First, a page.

For the past several years, opponents of genetically engineered products have misinformed and misled the general public with scare tactics and, sadly, an anti-science message. Connecticut has been a hot spot for this rhetoric, and unfortunately in 2013 our lawmakers chose to listen to fear rather than facts and passed unnecessary legislation regarding GMO labeling.
Answers to two questions are key to approving a new gas pipeline in Connecticut:
1) Is there a problem?
2) Do proposed solutions to the problem create collateral damage?
In the case of the Connecticut expansion of the Northeast Energy Direct pipeline, the answers are NO — supplies of natural gas this winter will NOT run out and YES — contamination of our water supply is feared.
The passage of the Safe and Affordable Food Act by the U.S. House of Representatives is yet another example of how the vast amounts of money spent by special interest groups undermines our democracy. This Act, also known as HB 1599, or the DARK Act (Denying Americans the Right to Know) would not only overturn Connecticut’s pioneering law that requires labeling of foods containing genetically modified ingredients (and similar laws in Maine and Vermont), it would permanently prevent people from knowing if foods contain genetically modified organisms and allow foods containing GMOs to be labeled as “natural.”
The movement to label foods containing genetically modified organisms is based on bad information and flies in the face of scientific reason. If state legislatures continue to pass bills that support the anti-science agenda, we will end up with a patchwork of unnecessary regulations that stand to negatively impact the food industry and ultimately hit consumers where it hurts most—in their wallets.
My nephew thinks we should all skedaddle right out of Connecticut as fast as our Prii can take us – last one to cross the border, turn off the lights. Party over. He emails me articles to bolster his case, and there is no question that our state is facing serious challenges. The cost of living and taxes are high and rising here, some businesses are grumpy and threatening to move to Florida and beyond, and our economy is growing slower than most other states. While still ranked near the top for our median household income, our personal revenue actually has declined since 2000; and Connecticut recently has become a leader for economic inequality among its citizens, a dubious honor that used to go to places like Mississippi.
During its special session June 29, the Connecticut legislature passed a number of items as budget implementers. Two of these are of particular importance to our environment and the health of our citizens – a strong law banning plastic microbeads used in cosmetics and personal care products, and enhanced notification prior to a pesticide application on school grounds, along with restrictions on the use of pesticides on municipal playgrounds.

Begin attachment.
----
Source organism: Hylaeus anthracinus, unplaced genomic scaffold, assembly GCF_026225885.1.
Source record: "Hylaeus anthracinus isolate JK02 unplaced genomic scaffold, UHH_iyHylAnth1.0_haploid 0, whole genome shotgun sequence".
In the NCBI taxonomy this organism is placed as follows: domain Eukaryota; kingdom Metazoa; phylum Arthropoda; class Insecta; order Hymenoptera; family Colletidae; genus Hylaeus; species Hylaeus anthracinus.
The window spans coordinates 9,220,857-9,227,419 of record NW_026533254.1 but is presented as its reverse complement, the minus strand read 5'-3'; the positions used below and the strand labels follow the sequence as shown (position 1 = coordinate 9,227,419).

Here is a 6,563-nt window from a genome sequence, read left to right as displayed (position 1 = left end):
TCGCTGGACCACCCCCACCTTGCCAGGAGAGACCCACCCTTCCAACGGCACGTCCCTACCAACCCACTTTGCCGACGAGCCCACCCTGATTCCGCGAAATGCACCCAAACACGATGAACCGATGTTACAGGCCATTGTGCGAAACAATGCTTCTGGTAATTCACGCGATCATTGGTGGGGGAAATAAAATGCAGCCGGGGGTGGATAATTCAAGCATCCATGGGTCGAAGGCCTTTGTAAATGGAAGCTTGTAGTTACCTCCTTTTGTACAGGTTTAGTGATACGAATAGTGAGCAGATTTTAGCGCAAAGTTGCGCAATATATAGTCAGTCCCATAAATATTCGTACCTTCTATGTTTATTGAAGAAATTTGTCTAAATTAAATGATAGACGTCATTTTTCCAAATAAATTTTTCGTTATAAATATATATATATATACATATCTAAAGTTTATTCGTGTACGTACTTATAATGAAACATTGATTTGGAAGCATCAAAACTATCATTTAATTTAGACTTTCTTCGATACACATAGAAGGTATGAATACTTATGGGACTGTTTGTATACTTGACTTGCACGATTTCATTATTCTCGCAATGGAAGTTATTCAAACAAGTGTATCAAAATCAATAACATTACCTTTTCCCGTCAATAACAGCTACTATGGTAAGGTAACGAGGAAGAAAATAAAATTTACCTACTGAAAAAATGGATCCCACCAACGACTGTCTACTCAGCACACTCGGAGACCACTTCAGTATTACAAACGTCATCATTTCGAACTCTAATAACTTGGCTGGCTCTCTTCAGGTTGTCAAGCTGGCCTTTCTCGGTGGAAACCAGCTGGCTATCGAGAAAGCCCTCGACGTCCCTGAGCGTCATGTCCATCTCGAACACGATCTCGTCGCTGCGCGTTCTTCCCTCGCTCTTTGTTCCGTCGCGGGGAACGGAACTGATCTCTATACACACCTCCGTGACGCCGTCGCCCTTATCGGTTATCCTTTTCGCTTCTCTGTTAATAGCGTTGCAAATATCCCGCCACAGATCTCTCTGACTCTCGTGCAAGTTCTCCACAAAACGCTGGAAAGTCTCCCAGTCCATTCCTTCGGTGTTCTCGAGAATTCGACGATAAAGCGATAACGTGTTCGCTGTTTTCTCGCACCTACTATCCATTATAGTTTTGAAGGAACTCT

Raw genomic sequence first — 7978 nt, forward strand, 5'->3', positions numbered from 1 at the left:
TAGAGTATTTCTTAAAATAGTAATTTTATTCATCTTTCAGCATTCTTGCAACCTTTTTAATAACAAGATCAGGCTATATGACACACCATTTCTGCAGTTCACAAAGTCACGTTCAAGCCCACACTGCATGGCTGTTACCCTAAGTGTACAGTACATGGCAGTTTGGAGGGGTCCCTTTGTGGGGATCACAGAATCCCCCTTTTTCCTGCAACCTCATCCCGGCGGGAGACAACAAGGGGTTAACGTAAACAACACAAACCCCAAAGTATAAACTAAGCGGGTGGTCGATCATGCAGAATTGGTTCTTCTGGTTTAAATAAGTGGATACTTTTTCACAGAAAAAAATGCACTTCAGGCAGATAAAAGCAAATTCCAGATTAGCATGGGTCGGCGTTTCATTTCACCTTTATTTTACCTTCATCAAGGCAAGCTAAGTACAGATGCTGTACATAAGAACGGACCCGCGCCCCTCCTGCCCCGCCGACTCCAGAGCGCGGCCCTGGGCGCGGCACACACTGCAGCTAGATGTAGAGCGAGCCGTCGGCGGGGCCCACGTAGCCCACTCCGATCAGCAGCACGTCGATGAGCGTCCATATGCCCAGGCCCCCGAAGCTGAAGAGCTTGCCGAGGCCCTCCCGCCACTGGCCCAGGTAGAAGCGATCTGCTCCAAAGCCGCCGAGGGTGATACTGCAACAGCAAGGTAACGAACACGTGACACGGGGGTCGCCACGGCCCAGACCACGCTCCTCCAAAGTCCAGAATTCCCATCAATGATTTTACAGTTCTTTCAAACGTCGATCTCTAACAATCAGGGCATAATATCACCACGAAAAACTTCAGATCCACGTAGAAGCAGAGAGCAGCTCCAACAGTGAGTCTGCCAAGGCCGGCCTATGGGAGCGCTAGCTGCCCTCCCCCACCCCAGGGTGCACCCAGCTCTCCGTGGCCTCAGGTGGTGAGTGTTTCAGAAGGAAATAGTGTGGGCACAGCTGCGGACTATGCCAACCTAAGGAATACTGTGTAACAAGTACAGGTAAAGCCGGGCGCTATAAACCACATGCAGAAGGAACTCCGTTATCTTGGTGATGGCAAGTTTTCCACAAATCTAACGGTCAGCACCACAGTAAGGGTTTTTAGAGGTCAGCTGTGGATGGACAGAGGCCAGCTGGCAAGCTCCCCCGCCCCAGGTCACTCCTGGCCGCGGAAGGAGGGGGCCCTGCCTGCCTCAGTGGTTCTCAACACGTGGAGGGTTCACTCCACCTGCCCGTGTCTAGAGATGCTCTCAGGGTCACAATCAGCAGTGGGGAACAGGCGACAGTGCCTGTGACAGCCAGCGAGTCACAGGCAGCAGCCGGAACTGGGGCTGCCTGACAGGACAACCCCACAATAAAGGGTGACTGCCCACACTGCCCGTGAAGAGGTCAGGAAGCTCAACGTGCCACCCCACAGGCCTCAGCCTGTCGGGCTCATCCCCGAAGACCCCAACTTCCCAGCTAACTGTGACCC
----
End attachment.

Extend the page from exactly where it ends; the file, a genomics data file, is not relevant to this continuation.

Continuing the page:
In a session marked with consternation over budget challenges, legislators should do far less hand-wringing when supporting the bill to stop the bloody trade of poached ivory and rhino horn in Connecticut. Indeed, the costs of taking no action will reach far beyond Connecticut. Elephants will continue to be slaughtered by the hundreds of thousands for their ivory, which is coveted for use in jewelry, figurines, and other objects falsely sold as “antiques.”
The Connecticut legislature’s reluctance to fully launch a program to develop a system of shared renewable energy is not only costing the state jobs and federal energy subsidies. It is also causing the state’s consumers to pay more than they have to for electric power. We are missing the clean energy revolution.
Groups of Hartford area people focused on improving the lives of the less fortunate have been advocating for collaboration. As they have in a Hartford housing project, they want to show what can happen when advocacy leads to actual action.
As state legislators, my colleagues and I are charged with two basic tasks – forming sound public policy, and finding a way to pay for such policies in a responsible manner. Our continuing fiscal crisis, however, has once again caused good public policy to suffer at the expense of funding our government’s unsustainable spending habits.
Connecticut legislators have apparently decided not to hold a hearing on HB 6616, a measure that would phase out the use of coal to generate power and provide a smooth transition away from power plant jobs. The coal-fired Bridgeport Harbor Generating Station has been polluting the air for years, We demand evironmental justice and the right to be be heard on this bill.
In Newington, my lifelong home, there is increasing concern about Gov. Dannel P. Malloy’s proposal establishing a statewide transit development authority and its intentions to oversee his ambitious transportation plan. This proposal is not a friend of Newington — or any other municipality with open space.